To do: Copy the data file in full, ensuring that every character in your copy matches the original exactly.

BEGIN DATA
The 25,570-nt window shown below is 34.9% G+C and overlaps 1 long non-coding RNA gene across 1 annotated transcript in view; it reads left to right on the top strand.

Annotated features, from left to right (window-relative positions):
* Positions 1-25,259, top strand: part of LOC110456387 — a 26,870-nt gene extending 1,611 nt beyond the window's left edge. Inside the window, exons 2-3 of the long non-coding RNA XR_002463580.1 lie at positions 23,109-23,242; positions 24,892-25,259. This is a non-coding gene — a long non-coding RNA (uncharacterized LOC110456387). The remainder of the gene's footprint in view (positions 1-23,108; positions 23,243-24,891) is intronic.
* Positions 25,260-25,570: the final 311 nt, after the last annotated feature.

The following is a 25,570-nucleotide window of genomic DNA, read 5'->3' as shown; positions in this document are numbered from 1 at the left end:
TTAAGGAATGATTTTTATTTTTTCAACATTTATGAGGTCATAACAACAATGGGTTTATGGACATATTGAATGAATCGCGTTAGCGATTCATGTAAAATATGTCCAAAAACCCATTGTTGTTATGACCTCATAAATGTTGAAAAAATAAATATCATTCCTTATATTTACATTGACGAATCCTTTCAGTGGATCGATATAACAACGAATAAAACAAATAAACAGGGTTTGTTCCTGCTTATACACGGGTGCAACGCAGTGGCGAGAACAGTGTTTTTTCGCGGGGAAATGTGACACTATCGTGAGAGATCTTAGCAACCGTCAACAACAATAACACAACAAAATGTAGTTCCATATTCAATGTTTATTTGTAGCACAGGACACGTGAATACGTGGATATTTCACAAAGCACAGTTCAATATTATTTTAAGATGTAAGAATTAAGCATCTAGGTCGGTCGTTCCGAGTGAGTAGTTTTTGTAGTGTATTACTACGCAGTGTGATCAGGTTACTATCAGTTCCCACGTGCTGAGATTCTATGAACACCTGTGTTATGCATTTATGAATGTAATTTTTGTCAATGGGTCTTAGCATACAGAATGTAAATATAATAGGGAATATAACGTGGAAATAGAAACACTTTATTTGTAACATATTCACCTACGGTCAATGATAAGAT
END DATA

The 25,570-nt window shown below is 34.9% G+C and overlaps 1 long non-coding RNA gene across 1 annotated transcript in view; it reads left to right on the top strand.

Annotated features, from left to right (window-relative positions):
* Positions 1-25,259, top strand: part of LOC110456387 — a 26,870-nt gene extending 1,611 nt beyond the window's left edge. Inside the window, exons 2-3 of the long non-coding RNA XR_002463580.1 lie at positions 23,109-23,242; positions 24,892-25,259. This is a non-coding gene — a long non-coding RNA (uncharacterized LOC110456387). The remainder of the gene's footprint in view (positions 1-23,108; positions 23,243-24,891) is intronic.
* Positions 25,260-25,570: the final 311 nt, after the last annotated feature.

The following is a 25,570-nucleotide window of genomic DNA, read 5'->3' as shown; positions in this document are numbered from 1 at the left end:
TTAAGGAATGATTTTTATTTTTTCAACATTTATGAGGTCATAACAACAATGGGTTTATGGACATATTGAATGAATCGCGTTAGCGATTCATGTAAAATATGTCCAAAAACCCATTGTTGTTATGACCTCATAAATGTTGAAAAAATAAATATCATTCCTTATATTTACATTGACGAATCCTTTCAGTGGATCGATATAACAACGAATAAAACAAATAAACAGGGTTTGTTCCTGCTTATACACGGGTGCAACGCAGTGGCGAGAACAGTGTTTTTTCGCGGGGAAATGTGACACTATCGTGAGAGATCTTAGCAACCGTCAACAACAATAACACAACAAAATGTAGTTCCATATTCAATGTTTATTTGTAGCACAGGACACGTGAATACGTGGATATTTCACAAAGCACAGTTCAATATTATTTTAAGATGTAAGAATTAAGCATCTAGGTCGGTCGTTCCGAGTGAGTAGTTTTTGTAGTGTATTACTACGCAGTGTGATCAGGTTACTATCAGTTCCCACGTGCTGAGATTCTATGAACACCTGTGTTATGCATTTATGAATGTAATTTTTGTCAATGGGTCTTAGCATACAGAATGTAAATATAATAGGGAATATAACGTGGAAATAGAAACACTTTATTTGTAACATATTCACCTACGGTCAATGATAAGAT